Cysteamine attenuates the decreases in TrkB protein levels and the anxiety/depression-like behaviors in mice induced by corticosterone treatment

Ammar Kutiyanawalla, Alvin V Terry, Anilkumar R Pillai

Research output: Contribution to journalArticle

40 Citations (Scopus)

Abstract

Objective: Stress and glucocorticoid hormones, which are released into the circulation following stressful experiences, have been shown to contribute significantly to the manifestation of anxiety-like behaviors observed in many neuropsychiatric disorders. Brain-derived neurotrophic factor (BDNF) signaling through its receptor TrkB plays an important role in stress-mediated changes in structural as well as functional neuroplasticity. Studies designed to elucidate the mechanisms whereby TrkB signaling is regulated in chronic stress might provide valuable information for the development of new therapeutic strategies for several stress-related psychiatric disorders. Materials and Methods: We examined the potential of cysteamine, a neuroprotective compound to attenuate anxiety and depression like behaviors in a mouse model of anxiety/depression induced by chronic corticosterone exposure. Results: Cysteamine administration (150 mg/kg/day, through drinking water) for 21 days significantly ameliorated chronic corticosterone-induced decreases in TrkB protein levels in frontal cortex and hippocampus. Furthermore, cysteamine treatment reversed the anxiety and depression like behavioral abnormalities induced by chronic corticosterone treatment. Finally, mice deficient in TrkB, showed a reduced response to cysteamine in behavioral tests, suggesting that TrkB signaling plays an important role in the antidepressant effects of cysteamine. Conclusions: The animal studies described here highlight the potential use of cysteamine as a novel therapeutic strategy for glucocorticoid-related symptoms of psychiatric disorders.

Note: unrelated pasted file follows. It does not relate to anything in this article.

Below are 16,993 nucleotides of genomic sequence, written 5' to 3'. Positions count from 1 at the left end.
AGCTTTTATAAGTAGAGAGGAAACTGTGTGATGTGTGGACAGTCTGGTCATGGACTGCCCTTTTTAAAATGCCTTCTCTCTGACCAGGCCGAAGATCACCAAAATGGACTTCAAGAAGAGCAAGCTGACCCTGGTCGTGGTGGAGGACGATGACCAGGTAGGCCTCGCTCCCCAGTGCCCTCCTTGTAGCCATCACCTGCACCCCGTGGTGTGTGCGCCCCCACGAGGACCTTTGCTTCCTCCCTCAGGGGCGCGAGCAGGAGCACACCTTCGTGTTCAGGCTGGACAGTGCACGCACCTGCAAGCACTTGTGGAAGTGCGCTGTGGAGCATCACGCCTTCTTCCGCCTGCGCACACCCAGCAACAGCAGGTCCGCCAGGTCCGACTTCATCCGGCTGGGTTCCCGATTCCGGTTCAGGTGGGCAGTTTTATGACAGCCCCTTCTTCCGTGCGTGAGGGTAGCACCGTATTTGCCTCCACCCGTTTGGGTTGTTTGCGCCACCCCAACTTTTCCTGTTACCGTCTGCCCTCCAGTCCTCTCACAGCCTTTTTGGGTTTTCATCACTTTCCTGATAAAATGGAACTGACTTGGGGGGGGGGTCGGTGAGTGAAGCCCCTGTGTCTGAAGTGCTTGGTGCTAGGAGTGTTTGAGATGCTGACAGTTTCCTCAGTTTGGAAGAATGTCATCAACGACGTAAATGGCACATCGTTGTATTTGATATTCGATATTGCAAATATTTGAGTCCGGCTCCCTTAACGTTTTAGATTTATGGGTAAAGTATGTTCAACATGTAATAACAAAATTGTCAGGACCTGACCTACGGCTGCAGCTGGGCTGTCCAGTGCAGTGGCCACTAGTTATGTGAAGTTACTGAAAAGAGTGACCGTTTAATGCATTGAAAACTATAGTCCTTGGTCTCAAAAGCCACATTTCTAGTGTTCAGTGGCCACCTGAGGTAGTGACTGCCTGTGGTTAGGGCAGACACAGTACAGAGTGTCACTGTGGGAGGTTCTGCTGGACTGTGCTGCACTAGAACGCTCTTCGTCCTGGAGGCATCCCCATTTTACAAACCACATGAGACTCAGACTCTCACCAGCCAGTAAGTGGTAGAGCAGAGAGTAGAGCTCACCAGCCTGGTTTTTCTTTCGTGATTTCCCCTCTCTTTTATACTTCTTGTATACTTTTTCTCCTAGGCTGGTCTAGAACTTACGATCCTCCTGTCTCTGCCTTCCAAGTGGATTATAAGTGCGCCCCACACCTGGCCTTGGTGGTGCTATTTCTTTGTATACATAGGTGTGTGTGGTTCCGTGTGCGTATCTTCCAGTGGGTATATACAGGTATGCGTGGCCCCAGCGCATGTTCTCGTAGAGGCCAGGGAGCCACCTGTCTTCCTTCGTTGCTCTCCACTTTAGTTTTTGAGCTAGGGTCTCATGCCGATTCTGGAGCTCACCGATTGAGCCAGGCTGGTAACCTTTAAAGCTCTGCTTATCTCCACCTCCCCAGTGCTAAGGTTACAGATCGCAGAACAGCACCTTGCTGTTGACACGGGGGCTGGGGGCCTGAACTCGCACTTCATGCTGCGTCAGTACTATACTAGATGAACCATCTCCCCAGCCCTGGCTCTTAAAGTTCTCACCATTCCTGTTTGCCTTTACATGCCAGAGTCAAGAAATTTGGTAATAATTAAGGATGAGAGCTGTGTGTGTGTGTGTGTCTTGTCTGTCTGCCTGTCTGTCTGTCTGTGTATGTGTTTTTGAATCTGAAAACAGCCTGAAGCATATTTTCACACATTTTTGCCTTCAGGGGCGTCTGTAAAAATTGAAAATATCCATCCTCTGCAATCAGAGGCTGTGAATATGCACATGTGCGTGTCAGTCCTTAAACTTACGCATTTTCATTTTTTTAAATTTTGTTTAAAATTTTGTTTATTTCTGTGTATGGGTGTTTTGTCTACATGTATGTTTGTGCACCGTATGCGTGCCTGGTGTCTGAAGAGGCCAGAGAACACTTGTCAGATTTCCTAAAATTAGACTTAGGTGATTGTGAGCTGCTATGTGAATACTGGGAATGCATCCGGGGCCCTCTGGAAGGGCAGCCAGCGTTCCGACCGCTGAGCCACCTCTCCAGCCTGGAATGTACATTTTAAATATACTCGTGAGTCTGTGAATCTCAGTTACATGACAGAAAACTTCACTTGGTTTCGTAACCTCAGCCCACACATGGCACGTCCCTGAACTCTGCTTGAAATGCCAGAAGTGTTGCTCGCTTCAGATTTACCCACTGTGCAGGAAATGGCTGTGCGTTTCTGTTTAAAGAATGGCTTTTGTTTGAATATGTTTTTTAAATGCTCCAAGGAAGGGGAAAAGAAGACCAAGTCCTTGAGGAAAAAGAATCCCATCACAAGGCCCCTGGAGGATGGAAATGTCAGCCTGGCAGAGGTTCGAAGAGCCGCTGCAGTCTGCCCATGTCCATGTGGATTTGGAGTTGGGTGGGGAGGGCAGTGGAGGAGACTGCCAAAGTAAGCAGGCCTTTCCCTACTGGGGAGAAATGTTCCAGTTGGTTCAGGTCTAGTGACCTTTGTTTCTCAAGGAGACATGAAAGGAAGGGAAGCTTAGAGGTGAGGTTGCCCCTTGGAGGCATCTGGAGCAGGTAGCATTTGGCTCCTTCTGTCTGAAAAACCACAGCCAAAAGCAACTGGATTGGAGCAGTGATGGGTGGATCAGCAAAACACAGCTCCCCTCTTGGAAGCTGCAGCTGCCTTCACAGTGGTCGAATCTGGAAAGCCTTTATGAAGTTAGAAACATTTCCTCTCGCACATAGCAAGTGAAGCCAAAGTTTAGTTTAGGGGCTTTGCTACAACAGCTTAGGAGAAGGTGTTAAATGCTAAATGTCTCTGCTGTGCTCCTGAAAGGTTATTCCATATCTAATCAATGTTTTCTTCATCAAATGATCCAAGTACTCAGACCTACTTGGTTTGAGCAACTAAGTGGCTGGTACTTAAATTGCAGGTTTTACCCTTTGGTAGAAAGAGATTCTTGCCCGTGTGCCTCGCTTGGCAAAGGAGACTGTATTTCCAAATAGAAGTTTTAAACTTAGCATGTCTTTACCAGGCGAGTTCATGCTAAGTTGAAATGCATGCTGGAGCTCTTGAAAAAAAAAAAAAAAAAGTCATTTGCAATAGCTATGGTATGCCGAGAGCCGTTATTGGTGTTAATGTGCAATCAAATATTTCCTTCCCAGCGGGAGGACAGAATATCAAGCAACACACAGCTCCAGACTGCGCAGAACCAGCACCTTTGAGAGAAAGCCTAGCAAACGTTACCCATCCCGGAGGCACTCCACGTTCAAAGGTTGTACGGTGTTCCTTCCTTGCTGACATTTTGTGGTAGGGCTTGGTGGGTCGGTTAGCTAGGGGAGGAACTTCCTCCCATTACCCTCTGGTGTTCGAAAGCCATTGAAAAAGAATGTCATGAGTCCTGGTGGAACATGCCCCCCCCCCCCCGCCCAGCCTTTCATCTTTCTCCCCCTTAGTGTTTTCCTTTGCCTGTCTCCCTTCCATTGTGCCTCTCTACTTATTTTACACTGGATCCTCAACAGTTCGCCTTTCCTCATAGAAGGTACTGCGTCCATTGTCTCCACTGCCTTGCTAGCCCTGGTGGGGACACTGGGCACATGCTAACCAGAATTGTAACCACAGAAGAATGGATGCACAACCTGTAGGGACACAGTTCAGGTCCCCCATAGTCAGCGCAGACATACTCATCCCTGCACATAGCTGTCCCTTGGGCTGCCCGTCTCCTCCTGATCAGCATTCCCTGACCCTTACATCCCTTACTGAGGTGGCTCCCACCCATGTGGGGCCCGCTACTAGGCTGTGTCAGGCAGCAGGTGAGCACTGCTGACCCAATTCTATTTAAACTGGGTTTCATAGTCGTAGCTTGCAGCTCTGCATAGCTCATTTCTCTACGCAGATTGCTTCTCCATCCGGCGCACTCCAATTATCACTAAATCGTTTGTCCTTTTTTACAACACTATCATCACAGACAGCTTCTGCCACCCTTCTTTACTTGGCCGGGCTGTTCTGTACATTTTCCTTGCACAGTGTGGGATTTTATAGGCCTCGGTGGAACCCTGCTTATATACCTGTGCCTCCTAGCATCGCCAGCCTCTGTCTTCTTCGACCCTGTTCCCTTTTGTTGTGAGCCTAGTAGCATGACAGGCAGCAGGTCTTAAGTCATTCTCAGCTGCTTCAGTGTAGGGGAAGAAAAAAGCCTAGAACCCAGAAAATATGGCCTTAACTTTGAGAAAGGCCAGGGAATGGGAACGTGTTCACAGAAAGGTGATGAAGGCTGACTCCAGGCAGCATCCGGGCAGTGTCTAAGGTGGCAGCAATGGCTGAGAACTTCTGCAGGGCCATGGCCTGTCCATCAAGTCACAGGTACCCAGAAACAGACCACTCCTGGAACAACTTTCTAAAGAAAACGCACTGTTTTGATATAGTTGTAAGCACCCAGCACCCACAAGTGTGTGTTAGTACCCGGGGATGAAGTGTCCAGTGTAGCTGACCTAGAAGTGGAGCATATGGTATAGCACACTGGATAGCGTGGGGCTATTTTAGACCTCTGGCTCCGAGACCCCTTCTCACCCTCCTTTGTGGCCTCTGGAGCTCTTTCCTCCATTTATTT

Original languageEnglish (US)
Article numbere26153
JournalPLoS One
Volume6
Issue number10
DOIs
StatePublished - Oct 25 2011

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cysteamine
Cysteamine
corticosterone
anxiety
Corticosterone
Anxiety
Depression
mice
behavior disorders
Proteins
proteins
glucocorticoids
Glucocorticoids
Psychiatry
trkB Receptor
therapeutics
antidepressants
Neuronal Plasticity
neurotrophins
Brain-Derived Neurotrophic Factor

ASJC Scopus subject areas

  • Biochemistry, Genetics and Molecular Biology(all)
  • Agricultural and Biological Sciences(all)

Cite this

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title = "Cysteamine attenuates the decreases in TrkB protein levels and the anxiety/depression-like behaviors in mice induced by corticosterone treatment",
abstract = "Objective: Stress and glucocorticoid hormones, which are released into the circulation following stressful experiences, have been shown to contribute significantly to the manifestation of anxiety-like behaviors observed in many neuropsychiatric disorders. Brain-derived neurotrophic factor (BDNF) signaling through its receptor TrkB plays an important role in stress-mediated changes in structural as well as functional neuroplasticity. Studies designed to elucidate the mechanisms whereby TrkB signaling is regulated in chronic stress might provide valuable information for the development of new therapeutic strategies for several stress-related psychiatric disorders. Materials and Methods: We examined the potential of cysteamine, a neuroprotective compound to attenuate anxiety and depression like behaviors in a mouse model of anxiety/depression induced by chronic corticosterone exposure. Results: Cysteamine administration (150 mg/kg/day, through drinking water) for 21 days significantly ameliorated chronic corticosterone-induced decreases in TrkB protein levels in frontal cortex and hippocampus. Furthermore, cysteamine treatment reversed the anxiety and depression like behavioral abnormalities induced by chronic corticosterone treatment. Finally, mice deficient in TrkB, showed a reduced response to cysteamine in behavioral tests, suggesting that TrkB signaling plays an important role in the antidepressant effects of cysteamine. Conclusions: The animal studies described here highlight the potential use of cysteamine as a novel therapeutic strategy for glucocorticoid-related symptoms of psychiatric disorders.",
author = "Ammar Kutiyanawalla and Terry, {Alvin V} and Pillai, {Anilkumar R}",
year = "2011",
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